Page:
Connecticut’s Fall Foliage

September 22, 2009

Each autumn, as leaves turn from green to yellow, orange, and red, northern New England becomes the focus for foliage aficionados. The forests of Connecticut need not take a back seat to their northern neighbors, however, as they have much to offer as well.

Just a few miles short of the New York border, before exiting Connecticut, the Appalachian Trail runs along the Housatonic River and climbs to the top of Caleb’s Peak (1,160 ft.). Located near the northern tip of the 3.5-million acre Mid-Atlantic Highlands, this forest has been a conservation priority for years—and in October its ash, beech, birch, hickory, and oak trees reward visitors with a colorful show on par with any other in New England.

“In any season, Caleb’s Peak offers beautiful views of the Housatonic Valley and the village of Kent, but fall color makes it one of the outstanding viewpoints in western Connecticut,” says Alden Warner, Jr., a Connecticut Chapter member, avid photographer, and frequent hiker in the area.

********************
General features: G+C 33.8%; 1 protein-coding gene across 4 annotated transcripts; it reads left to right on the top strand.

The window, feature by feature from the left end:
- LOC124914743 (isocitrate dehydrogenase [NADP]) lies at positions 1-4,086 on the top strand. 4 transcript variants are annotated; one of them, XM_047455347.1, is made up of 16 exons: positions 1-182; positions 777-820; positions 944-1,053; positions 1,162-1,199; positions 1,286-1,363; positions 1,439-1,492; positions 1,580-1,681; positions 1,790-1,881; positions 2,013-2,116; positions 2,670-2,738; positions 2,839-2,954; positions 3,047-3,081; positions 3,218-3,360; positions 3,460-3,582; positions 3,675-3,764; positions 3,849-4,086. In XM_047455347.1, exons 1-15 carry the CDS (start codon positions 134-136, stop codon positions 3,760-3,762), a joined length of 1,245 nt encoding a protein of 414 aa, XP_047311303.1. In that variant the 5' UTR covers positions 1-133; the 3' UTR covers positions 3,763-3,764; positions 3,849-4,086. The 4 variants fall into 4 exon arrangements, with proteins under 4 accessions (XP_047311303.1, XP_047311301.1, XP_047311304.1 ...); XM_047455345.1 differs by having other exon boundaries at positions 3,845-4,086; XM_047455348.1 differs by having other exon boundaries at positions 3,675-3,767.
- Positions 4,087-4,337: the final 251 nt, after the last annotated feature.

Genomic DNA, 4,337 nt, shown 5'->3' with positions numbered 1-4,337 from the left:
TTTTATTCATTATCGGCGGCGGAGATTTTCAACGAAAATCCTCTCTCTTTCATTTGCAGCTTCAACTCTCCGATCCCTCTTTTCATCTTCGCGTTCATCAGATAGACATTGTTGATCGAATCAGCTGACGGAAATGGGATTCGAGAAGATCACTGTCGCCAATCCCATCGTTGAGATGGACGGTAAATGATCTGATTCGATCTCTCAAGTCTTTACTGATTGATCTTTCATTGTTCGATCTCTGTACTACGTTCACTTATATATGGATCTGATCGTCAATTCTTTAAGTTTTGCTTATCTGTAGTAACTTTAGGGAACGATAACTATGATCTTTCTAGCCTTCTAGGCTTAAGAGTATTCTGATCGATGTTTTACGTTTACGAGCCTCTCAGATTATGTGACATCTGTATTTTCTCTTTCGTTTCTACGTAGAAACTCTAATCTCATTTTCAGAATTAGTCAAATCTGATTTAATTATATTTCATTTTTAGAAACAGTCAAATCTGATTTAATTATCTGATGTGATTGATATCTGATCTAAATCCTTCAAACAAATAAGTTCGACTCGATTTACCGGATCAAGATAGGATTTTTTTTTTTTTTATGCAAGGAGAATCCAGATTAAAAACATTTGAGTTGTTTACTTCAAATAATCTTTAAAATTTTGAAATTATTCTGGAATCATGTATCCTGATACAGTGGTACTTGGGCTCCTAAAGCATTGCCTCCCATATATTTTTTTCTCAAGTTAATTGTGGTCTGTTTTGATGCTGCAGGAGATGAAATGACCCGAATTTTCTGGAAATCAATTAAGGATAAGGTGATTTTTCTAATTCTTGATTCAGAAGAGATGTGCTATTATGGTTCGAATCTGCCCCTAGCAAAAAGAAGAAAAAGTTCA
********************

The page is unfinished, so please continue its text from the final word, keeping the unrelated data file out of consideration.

To enjoy these views yourself, take Skiff Mountain Road north from Kent and park near the AT crossing. Head north on the AT for 0.7 mile where a lookout offers some of the best views of the surrounding area. From there, continue north to a second lookout, and then beyond to St. Johns Ledge. The AT near St. Johns Ledge is steep and exposed so visitors should use extreme caution while hiking this section.

You can either return the way you came, or continue a short distance to River Road where a right-hand turn will take you south and back to Skiff Mountain Road.

Distance: 2.8 miles, out-and-back
: AMC’s conservation efforts in the Mid-Atlantic Highlands Region; The Highlands CoalitionAppalachian Trail Guide to Massachusetts-Connecticut (ATC)

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Marc Chalufour

Marc Chalufour, a former senior editor of AMC Outdoors, contributes to the trail-running blog Running Wild.